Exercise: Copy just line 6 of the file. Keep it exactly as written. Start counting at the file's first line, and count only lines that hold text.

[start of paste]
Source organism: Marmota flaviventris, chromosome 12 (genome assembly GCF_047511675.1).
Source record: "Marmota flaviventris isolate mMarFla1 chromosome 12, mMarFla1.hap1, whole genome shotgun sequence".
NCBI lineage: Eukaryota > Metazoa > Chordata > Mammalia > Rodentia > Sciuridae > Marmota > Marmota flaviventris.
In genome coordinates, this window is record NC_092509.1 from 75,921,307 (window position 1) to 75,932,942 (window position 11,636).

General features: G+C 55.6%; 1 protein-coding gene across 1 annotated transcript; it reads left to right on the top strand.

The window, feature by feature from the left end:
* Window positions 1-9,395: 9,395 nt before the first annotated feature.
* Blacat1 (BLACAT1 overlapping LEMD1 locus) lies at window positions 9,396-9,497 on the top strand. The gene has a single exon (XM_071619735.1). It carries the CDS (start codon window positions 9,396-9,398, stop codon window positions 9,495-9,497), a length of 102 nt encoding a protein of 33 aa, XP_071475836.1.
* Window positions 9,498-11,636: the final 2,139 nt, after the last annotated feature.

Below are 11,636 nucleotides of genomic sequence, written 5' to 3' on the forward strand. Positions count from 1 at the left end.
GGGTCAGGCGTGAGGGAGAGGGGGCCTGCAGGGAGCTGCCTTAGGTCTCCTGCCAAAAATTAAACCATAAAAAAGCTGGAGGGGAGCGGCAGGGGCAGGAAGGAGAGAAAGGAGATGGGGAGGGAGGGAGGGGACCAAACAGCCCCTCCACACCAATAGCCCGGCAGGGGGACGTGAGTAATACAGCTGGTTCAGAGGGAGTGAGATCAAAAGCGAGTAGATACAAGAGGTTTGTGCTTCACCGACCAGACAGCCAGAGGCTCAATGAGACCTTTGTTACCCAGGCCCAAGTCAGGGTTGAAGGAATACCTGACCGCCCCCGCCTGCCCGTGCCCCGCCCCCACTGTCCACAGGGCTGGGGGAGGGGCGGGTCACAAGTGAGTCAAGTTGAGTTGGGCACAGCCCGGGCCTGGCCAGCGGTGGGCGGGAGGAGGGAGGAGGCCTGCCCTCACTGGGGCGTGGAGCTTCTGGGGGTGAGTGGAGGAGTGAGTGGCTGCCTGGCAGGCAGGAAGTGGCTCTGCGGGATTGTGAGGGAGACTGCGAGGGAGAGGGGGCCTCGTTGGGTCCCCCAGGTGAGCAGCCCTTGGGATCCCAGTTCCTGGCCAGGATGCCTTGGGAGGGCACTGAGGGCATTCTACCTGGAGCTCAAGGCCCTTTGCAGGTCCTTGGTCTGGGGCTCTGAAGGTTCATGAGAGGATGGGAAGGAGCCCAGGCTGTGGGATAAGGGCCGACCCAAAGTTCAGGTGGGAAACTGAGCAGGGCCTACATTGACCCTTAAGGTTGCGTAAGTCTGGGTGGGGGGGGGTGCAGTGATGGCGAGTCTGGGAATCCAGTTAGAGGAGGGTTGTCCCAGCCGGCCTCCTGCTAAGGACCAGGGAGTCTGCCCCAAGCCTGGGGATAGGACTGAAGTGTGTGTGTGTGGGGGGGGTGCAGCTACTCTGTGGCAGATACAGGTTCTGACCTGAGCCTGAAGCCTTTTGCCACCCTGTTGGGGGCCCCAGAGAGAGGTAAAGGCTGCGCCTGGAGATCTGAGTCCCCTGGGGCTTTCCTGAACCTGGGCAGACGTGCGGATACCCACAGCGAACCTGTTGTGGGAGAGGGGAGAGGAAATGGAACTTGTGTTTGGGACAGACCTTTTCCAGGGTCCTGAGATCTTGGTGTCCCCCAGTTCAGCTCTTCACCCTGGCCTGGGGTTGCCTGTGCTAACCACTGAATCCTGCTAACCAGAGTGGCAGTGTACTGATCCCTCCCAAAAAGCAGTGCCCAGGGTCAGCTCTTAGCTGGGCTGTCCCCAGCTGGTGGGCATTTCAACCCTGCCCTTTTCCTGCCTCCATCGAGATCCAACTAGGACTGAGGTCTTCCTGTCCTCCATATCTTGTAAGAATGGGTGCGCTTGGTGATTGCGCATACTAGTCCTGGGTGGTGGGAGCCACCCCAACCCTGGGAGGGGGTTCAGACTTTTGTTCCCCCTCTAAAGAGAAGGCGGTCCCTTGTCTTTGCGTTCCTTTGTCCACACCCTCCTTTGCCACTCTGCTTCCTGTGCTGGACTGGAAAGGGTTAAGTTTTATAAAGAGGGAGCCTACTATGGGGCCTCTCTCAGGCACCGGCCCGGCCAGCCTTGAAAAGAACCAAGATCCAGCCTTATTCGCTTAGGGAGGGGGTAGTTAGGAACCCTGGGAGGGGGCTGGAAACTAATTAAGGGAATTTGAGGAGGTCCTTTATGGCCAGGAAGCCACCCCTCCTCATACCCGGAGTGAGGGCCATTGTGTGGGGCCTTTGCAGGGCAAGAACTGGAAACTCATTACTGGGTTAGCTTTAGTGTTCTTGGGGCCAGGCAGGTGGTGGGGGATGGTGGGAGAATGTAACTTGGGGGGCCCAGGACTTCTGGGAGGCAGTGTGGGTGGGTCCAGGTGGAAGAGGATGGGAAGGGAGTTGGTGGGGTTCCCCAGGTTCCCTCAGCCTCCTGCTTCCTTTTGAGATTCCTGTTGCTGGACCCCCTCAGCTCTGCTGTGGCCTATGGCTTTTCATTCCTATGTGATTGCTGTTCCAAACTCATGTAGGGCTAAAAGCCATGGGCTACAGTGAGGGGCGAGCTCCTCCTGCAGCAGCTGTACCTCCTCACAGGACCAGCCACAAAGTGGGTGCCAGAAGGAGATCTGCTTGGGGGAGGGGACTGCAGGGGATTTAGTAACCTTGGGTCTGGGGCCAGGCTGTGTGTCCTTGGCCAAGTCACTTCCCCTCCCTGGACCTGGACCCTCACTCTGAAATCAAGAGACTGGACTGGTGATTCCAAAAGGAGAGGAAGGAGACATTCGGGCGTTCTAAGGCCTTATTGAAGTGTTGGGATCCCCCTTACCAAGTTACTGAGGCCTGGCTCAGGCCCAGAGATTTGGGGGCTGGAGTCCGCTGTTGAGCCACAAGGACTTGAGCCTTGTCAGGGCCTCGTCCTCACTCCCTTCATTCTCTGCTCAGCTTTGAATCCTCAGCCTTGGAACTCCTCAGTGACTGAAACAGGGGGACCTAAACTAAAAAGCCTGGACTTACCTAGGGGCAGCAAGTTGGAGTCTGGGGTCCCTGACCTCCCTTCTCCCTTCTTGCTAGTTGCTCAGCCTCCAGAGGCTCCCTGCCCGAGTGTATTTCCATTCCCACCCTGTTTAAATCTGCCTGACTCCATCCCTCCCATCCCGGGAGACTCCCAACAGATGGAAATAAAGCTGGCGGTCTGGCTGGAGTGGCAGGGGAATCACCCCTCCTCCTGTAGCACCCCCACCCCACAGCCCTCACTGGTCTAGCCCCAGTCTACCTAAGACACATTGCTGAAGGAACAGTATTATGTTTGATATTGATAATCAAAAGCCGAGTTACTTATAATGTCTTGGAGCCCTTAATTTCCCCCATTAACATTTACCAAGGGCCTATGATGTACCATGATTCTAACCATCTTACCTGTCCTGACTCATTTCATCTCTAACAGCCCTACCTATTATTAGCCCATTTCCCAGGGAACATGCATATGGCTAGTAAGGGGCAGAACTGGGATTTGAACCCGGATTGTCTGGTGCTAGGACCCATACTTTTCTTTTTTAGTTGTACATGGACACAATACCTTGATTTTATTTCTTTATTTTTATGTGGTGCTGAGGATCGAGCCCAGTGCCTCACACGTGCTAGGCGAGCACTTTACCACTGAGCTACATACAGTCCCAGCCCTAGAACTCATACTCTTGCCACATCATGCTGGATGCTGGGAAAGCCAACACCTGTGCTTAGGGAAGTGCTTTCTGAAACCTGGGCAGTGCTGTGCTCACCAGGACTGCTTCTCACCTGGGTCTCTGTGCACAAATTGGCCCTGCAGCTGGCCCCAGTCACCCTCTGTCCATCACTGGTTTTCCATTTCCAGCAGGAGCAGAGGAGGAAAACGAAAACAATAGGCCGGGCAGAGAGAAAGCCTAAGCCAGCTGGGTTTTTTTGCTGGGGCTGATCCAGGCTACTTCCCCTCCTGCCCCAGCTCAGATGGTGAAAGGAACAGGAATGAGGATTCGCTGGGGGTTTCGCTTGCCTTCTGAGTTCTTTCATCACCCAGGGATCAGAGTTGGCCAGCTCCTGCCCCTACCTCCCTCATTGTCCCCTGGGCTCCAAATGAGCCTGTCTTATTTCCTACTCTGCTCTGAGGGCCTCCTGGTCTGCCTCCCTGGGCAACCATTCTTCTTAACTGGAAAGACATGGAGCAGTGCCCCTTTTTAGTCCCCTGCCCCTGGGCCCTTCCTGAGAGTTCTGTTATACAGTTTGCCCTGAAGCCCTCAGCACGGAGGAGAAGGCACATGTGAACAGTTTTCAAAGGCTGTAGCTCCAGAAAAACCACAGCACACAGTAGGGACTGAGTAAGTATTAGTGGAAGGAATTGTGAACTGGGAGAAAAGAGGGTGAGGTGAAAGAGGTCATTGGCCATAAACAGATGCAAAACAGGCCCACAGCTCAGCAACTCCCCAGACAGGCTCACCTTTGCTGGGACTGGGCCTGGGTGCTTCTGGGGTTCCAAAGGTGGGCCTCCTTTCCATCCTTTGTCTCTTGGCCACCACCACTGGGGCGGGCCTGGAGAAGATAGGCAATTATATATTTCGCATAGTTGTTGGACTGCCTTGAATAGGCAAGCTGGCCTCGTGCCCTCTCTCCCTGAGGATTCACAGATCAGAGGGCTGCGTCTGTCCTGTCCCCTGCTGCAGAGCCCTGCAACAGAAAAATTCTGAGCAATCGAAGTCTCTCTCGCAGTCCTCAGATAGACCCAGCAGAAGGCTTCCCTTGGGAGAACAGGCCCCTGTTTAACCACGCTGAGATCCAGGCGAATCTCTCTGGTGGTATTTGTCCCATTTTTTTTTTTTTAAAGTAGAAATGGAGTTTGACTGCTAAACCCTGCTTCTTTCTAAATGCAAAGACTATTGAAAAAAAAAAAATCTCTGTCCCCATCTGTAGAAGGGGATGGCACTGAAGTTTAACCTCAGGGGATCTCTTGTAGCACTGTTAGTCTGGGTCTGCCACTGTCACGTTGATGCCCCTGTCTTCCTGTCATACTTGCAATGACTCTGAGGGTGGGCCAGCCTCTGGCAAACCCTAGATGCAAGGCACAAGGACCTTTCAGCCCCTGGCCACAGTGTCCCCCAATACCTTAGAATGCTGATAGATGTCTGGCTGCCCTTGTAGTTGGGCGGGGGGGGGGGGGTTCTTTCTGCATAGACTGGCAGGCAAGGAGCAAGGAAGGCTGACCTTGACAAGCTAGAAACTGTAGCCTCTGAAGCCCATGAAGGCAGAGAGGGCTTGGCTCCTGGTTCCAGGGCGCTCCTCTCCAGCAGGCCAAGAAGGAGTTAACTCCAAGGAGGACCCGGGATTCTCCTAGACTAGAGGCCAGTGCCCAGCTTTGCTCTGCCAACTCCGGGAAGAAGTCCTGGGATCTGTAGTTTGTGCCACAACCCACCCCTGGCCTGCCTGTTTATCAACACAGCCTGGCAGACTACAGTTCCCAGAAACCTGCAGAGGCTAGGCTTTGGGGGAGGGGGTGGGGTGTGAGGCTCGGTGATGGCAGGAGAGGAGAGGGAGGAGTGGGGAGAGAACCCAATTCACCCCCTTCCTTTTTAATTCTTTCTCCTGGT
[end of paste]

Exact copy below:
The window, feature by feature from the left end: